Other Notable Balloons

Inspired by the recent Heene Family Balloon Hoax, Nick Martens delves into the rich history of balloons.

Recently, our nation’s attention briefly turned toward balloons and the boys they may carry. Young Falcon’s illusory journey sparked fervent discussion in the media and in casual conversation. This dialogue, however, lacked a critical element: the history of balloons themselves.

Bereft of context, colleagues meet in hallways and remark, “This balloon story is quite unlike any other I’ve heard. It certainly bears no resemblance to the Hindenburg disaster of 1934.” This chat is inevitably uninformed, especially considering the Hindenburg crashed in 1937.

But this ignorance need not continue. Through the last several centuries, balloons, blimps, and zeppelins have established a rich narrative of exploits in America and abroad, often conveying notable figures and participating in notable events. The following is a selection of historical balloons and balloon passengers that may be of interest to a respectable audience.

Josef Stalin’s Steel Dirigible

Josef Stalins Steel Dirigible

As madness descended upon the dictator’s paranoid mind, Stalin convinced himself that superior Soviet technology could shock nations into submission after the Second World War. To that end, he conceived of a giant flying fortress made of steel, his namesake alloy. He would terrorize the nations of the West by floating this monstrosity over major cities for weeks on end, like a malevolent metal moon waiting to rain death upon the Earth.

His vision never came to fruition. When at first it wouldn’t lift off, Stalin ordered that it be fitted with a high-propulsion rocket engine. Ironically, the leader had already executed any scientist capable of telling him that he had just created a giant, hollow missile with no aerostatic properties. The vessel’s first and only test flight crashed and seriously injured its single passenger, actor Aleksei Dikij, Stalin’s propaganda stand-in. He had been put on board to fool the Soviet people into believing that Stalin himself was testing the aircraft, such was his faith in its success. Ever the cunning propagandist, Stalin turned the well publicized failure to his advantage, appearing unscathed in public a week later and proclaiming himself to be “invulnerable to all physical injury.”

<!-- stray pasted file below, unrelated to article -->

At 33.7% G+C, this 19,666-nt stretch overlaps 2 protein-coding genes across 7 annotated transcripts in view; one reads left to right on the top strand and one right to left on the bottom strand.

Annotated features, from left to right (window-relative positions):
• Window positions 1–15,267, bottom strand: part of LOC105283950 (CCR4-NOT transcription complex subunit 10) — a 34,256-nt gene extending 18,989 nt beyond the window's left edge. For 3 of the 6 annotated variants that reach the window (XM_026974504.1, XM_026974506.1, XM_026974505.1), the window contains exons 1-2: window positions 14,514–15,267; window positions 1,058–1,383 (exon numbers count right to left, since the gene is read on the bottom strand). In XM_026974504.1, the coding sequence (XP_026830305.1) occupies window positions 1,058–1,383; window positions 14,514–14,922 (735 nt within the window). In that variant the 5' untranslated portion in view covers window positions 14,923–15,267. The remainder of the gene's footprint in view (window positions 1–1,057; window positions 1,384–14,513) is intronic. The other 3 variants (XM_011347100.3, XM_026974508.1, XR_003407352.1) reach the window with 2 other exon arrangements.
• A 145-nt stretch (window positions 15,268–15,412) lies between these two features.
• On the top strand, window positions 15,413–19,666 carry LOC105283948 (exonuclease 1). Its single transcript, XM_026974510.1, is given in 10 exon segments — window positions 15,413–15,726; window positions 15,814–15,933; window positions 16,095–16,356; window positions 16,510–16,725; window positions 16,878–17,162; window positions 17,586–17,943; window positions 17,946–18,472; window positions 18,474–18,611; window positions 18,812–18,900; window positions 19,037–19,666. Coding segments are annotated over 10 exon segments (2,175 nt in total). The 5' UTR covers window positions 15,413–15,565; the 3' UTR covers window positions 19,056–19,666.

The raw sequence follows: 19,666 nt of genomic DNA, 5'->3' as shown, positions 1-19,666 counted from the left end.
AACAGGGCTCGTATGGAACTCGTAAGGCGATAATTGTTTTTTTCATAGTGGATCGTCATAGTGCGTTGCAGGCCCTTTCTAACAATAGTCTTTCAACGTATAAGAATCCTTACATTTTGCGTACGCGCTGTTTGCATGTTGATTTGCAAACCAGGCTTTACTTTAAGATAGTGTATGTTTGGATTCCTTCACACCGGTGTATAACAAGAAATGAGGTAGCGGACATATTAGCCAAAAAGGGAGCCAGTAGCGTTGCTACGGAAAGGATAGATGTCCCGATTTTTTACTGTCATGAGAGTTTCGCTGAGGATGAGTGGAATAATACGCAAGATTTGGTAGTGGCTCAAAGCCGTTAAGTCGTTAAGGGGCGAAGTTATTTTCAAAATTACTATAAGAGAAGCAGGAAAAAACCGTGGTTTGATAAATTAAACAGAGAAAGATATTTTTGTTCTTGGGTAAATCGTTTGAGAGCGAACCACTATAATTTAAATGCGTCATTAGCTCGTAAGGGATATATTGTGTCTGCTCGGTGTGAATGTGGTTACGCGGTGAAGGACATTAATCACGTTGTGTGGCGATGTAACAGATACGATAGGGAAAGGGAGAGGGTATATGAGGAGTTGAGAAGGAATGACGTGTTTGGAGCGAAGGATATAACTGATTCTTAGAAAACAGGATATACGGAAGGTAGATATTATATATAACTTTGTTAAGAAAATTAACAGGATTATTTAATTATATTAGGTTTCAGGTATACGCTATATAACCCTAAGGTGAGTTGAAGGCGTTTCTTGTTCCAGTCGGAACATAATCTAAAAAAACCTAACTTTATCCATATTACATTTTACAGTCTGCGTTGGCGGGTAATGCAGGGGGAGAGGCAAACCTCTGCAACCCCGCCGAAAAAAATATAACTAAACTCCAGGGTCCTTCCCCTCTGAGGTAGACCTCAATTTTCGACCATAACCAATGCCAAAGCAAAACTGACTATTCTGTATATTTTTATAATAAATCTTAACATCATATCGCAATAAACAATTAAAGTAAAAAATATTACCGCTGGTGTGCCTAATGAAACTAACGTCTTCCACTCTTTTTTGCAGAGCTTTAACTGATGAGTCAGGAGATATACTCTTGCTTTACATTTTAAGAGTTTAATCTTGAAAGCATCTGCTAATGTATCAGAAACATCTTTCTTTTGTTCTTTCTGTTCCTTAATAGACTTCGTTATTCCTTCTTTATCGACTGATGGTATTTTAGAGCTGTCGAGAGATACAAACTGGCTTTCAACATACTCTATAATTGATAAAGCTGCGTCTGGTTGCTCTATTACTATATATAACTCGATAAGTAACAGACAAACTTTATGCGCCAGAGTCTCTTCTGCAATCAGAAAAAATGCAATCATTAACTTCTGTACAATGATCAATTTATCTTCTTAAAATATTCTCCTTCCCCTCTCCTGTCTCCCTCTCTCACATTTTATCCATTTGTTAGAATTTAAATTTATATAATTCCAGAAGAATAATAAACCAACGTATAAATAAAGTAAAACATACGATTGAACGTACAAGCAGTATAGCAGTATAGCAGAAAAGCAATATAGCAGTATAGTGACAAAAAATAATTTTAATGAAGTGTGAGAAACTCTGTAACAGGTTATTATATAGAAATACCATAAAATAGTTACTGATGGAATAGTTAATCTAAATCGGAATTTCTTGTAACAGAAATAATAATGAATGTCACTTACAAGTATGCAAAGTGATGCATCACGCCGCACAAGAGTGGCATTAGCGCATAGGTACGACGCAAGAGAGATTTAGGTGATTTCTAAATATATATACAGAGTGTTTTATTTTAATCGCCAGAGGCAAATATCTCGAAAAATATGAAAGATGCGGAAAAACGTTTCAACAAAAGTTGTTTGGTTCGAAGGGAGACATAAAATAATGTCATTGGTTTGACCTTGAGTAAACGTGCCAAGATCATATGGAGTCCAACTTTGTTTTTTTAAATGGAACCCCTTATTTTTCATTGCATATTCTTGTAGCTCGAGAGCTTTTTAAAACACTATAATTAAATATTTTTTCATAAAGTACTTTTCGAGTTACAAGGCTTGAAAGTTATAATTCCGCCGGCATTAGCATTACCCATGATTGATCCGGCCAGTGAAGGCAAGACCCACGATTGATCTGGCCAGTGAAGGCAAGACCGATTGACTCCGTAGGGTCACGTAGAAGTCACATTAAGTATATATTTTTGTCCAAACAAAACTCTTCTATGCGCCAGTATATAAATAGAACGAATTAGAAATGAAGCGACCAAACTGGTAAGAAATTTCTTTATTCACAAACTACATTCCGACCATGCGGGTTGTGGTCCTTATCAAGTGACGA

Mary Poppins’s Orbital Drop Parasol

Mary Poppins Orbital Drop Parasol

Many have wondered why the British did not take a more active role in the post-war space race between the United States and the USSR. In reality, the UK did fund several secret expeditions to near-space in the late ’50s and early ’60s, with cooperation from the US Air Force’s Excelsior project (featured in this famous Boards of Canada video). But while America’s project sought to discover the limits of human technology and physiology, and to probe the reaches of our planet’s gravity, the British were more concerned with delivering compassionate at-home care to aristocratic children.

Director Robert Stevenson attempted to publicize this undocumented, multi-billion pound operation (as well several Scotland Yard experiments on the coercive properties of hallucinogenic drugs) in his 1964 documentary, but the film was fictionalized and musicalized by the Walt Disney Company before its release. The files associated with these programs remain classified.

Isaac Newton’s Airborne Gravity Demonstrator

Isaac Newtons Airborne Gravity Demonstrator

Widely acknowledged as one of history’s great geniuses, Newton was also a relentless self-promoter. His bitter feud with Gottfried Leibniz over the invention of calculus is well known, but Newton went to similar extents to publicize each of his other major discoveries.

After publishing his Law of Universal Gravitation in 1687, Newton devised a novel way to demonstrate his concept to the public. The mathematician took to the skies in a basket suspended beneath a large canvas canopy, lifted by the heat of an open fire. From his perch in the sky, Newton bombarded the cities of Europe with ripe apples, hoping to replicate his sub-arboreal epiphany en masse. When approached by the police about this seemingly destructive stunt, Newton replied, “I am feeding their minds as well as their stomachs.”

His attempt at education backfired, however, because of his flying vehicle, which seemed to contradict his teachings on gravity. Several cities labeled Newton “a deceitful wizard,” and fined him for littering their streets with rotting fruit. Any mention of Newton’s floating contraption was purged from the records, and it would take another hundred years for the hot air balloon to be rediscovered.

Nick Martens is a founding editor of The Bygone Bureau. You can email him, if you like.